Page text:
We went to the forest in our car and packed our car with bags of forest soil. We spread it in our new backyard. Then we added the compost I had made in the previous house we were living in. And we planted peas around the yard so they would grow on the fence.
Halve a year later there was so much growing in the backyard that we could not get into it ourselves any more. We had to cut back a jungle to enter.
A practical session: look, feel and smell the soil
Actually it is worth making a fact finding mission into the nearest forest or park. You do need to go to a forest with deciduous trees. Trees with needles produce a different type of humus that is not as suitable for growing vegetables in.
So, go look under these trees in a park or forest. Walk under the trees and feel where the soil is kind of springy. Shift some fallen leaves aside and take some soil from under the leaves in your hand. Smell it and feel the texture. Feel the looseness of the texture. Study it a bit, what do you see. Is it like sand? Has it got some lumps that stick together?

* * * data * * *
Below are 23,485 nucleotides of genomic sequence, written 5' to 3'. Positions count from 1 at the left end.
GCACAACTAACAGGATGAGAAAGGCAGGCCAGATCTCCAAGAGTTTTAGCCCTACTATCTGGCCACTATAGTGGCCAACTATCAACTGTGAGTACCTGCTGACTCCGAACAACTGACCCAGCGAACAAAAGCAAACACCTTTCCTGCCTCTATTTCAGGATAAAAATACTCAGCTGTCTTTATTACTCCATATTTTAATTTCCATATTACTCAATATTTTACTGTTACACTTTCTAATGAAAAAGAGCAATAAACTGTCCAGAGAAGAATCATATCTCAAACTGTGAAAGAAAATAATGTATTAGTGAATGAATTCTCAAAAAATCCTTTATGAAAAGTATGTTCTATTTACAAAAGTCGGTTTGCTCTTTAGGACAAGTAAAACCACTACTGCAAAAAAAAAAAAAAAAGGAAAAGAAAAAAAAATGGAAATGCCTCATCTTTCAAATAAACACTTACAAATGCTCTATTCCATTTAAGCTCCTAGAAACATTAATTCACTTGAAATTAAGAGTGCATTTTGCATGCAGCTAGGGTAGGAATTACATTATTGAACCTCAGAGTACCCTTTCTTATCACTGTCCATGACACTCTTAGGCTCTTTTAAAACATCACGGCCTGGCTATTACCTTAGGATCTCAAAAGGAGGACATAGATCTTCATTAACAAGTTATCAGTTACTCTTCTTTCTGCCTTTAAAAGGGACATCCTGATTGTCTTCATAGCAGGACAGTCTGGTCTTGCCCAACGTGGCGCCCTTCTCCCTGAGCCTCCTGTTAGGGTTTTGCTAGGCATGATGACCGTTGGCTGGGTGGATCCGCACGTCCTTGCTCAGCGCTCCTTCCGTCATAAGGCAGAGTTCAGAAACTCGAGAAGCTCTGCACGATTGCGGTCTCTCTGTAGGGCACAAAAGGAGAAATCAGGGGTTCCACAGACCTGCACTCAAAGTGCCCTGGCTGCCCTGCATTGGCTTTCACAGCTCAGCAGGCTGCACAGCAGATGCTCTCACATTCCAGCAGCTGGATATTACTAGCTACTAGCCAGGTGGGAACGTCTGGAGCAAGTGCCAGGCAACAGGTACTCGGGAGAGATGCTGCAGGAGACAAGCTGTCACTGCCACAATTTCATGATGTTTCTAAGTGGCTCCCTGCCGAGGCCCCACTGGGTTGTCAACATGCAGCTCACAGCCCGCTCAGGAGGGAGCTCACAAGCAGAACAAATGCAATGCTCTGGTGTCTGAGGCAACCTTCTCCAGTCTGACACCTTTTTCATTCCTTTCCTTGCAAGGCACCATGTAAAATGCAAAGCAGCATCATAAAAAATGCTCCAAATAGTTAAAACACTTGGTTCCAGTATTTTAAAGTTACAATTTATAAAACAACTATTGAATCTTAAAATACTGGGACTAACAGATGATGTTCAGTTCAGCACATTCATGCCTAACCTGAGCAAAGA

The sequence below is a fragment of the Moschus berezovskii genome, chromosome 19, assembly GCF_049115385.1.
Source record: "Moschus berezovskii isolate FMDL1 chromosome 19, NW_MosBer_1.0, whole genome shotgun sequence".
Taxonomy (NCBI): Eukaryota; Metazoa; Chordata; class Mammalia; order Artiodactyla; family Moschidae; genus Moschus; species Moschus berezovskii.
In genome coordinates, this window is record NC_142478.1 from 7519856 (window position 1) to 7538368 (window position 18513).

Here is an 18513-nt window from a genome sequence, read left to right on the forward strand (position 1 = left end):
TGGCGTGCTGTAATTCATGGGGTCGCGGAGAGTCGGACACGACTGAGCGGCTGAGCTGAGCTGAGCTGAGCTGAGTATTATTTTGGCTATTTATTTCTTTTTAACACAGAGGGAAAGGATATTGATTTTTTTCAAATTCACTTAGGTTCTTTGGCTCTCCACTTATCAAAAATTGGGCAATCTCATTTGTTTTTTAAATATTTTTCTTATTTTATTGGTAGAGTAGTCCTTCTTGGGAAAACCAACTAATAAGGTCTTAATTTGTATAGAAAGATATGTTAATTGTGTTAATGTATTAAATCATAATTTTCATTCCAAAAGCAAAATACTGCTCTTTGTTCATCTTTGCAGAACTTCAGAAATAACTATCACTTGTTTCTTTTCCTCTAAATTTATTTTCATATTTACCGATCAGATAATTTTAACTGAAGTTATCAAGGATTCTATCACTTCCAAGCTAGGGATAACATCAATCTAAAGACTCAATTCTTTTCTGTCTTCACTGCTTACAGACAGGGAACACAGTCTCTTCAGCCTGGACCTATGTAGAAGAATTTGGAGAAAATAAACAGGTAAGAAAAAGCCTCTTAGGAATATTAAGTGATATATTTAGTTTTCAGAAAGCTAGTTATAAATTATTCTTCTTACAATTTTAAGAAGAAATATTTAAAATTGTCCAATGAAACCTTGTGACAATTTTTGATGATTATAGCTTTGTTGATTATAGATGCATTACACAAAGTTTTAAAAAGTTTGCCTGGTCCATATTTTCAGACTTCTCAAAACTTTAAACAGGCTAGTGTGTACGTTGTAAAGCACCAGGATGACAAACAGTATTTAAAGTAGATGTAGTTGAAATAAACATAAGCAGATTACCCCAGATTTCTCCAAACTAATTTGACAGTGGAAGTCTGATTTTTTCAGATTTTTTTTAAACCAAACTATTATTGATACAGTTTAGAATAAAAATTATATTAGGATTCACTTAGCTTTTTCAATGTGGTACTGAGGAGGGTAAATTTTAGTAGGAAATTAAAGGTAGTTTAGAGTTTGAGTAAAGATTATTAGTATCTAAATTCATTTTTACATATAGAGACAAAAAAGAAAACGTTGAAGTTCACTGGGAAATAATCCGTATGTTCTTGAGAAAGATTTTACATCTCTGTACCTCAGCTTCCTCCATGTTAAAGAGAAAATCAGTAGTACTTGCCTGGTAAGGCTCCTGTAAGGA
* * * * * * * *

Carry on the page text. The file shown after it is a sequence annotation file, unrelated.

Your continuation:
Go a bit to the edge from the tree canopy, where the black soil from under the tree mixes with other soil. Pick some up again. How does it smell, look and feel. What is growing there? What color green do the leaves from the plants that are growing there have? Is it loose sand? Has it got lumps that stick together? The soil you are looking for has this smell, it also has the small lumps that stick together.
Don’t stop there. Wherever you go, pick up soil. Feel it, smell it. Maybe not where it is very dirty with dog poop or so. You know what I mean. You can still take a look at it, but maybe not smell or feel it. Look at what is growing where you picked up the soil. Is it poor, is it lush? Is it crumbly or compacted? Would you want to have that soil in your garden?
This way you will develop an eye for good soil. The places where things grow lush are mostly the places with good soil. Do you find the same plants where you want to start you vegetable garden?